HL Deb 23 February 1866 vol 181 cc957-8

asked the Lord President, Whether the Local Authority in England could apply the county rate to the payment of rewards offered for information as to illegal removal of cattle?


inquired, whether any experiments had been made under the direction of the Government, not only with a view of discovering a cure for the disease, but for the purpose of fortifying the systems of animals that had not yet taken the infection? By Papers presented that morning it appeared that the Consul at Warsaw had stated that in Poland mineral water had been found a successful cure. He wished also to ask, whether the Government had placed any animals under the care of Mr. Worms, whose treatment was said to be very effective? He had received a letter that morning informing him of the recovery of fourteen out of fifteen animals. As it was quite possible that even if the disease should be "stamped out" now it might break out again, it was very desirable that if any means of cure should be discovered the treatment should be made known.


said, before he left Scotland the disease had disappeared in one place and had broken out in another. The farmers had come forward in a most liberal way with an offer to buy up two or three lots of cattle where the disease had broken out; but the owners would not dispose of them. On the passing of the Bill he had written to the owners to say that they had better take the responsibility of slaughtering the animals; but he had that morning heard that that measure was unnecessary, inasmuch as the animals had all recovered. He knew of other districts where cure was common, and as people did not like to give up the chance of bringing about the recovery of valuable animals, they would endeavour to evade the Act. He declared that he would do his best to evade it himself. They could not expect a person to sacrifice a valuable herd when there was a possibility of cure; and when Mr. Hunt's Bill came on he should have to move an Amendment to it in that respect.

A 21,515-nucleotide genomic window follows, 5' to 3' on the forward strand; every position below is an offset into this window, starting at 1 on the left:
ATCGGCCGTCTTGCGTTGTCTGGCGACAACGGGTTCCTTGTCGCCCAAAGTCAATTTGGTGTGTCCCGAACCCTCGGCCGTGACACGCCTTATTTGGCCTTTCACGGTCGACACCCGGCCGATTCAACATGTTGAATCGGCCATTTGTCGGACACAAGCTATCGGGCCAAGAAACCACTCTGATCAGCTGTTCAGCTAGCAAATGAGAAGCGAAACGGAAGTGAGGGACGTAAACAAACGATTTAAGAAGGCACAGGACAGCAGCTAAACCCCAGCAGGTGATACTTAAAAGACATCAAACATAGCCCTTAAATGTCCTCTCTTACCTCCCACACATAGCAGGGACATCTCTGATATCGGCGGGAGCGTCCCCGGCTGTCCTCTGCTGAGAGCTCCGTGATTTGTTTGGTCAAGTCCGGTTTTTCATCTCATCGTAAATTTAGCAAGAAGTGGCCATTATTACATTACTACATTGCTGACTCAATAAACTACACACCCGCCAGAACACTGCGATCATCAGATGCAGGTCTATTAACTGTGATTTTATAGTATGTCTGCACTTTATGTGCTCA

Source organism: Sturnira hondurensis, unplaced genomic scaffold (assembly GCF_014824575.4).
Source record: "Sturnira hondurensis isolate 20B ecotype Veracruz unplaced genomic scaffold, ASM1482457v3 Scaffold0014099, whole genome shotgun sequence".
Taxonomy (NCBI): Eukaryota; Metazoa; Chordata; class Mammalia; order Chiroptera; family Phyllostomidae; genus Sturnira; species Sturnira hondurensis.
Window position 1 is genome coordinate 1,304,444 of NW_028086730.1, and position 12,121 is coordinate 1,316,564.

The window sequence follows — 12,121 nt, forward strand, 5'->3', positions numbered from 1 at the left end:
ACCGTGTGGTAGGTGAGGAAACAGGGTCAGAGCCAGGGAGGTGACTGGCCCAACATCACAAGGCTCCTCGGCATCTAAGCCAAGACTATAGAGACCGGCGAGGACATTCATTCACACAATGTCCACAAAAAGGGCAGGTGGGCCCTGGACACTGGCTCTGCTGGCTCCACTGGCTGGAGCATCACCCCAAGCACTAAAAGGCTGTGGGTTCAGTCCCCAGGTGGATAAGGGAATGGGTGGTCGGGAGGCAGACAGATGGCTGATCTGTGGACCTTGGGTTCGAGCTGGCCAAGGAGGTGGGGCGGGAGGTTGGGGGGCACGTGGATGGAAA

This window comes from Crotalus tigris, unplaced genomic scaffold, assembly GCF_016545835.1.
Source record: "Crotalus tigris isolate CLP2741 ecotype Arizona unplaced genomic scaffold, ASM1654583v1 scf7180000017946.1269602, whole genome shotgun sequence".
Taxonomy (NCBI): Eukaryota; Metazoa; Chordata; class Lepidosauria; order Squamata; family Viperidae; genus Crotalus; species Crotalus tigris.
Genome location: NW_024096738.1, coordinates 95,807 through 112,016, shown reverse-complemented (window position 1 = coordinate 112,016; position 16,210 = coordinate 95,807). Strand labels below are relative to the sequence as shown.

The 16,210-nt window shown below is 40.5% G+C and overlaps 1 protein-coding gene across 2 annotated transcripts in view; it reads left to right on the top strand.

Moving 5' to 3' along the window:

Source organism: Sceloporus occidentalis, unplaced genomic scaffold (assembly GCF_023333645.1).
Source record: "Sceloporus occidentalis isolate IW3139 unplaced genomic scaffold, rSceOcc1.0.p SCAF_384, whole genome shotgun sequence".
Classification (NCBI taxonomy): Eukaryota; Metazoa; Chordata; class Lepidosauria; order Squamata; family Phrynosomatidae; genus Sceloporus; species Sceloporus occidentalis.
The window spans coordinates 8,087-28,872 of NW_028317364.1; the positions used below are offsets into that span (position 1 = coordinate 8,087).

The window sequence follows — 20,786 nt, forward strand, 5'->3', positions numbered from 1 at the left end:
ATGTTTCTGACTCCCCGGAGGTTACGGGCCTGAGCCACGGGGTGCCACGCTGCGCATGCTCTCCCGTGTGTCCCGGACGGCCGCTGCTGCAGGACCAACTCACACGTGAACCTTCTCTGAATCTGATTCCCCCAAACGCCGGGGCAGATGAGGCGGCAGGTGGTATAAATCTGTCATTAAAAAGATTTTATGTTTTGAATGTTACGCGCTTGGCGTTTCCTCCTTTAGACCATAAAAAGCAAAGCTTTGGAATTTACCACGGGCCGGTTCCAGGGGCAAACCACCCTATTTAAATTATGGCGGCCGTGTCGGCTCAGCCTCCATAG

, in reply to the noble Lord who had addressed the first Question to him, had to state that the words of the Act would not authorize the application of the county rate in the manner suggested. With regard to the Question of the noble Earl, the Government had sent down inspectors to ascertain particulars with respect to the cases of cure by Mr. Worms which had been brought under their notice. They had been guided, however, by the Royal Commission from the beginning as to the possibility of curing the disease, and inquiries conducted in the most scientific manner were being made under the auspices of the Commission at the present moment.

House adjourned at a quarter before Six o'clock, to Monday next, Eleven o'clock.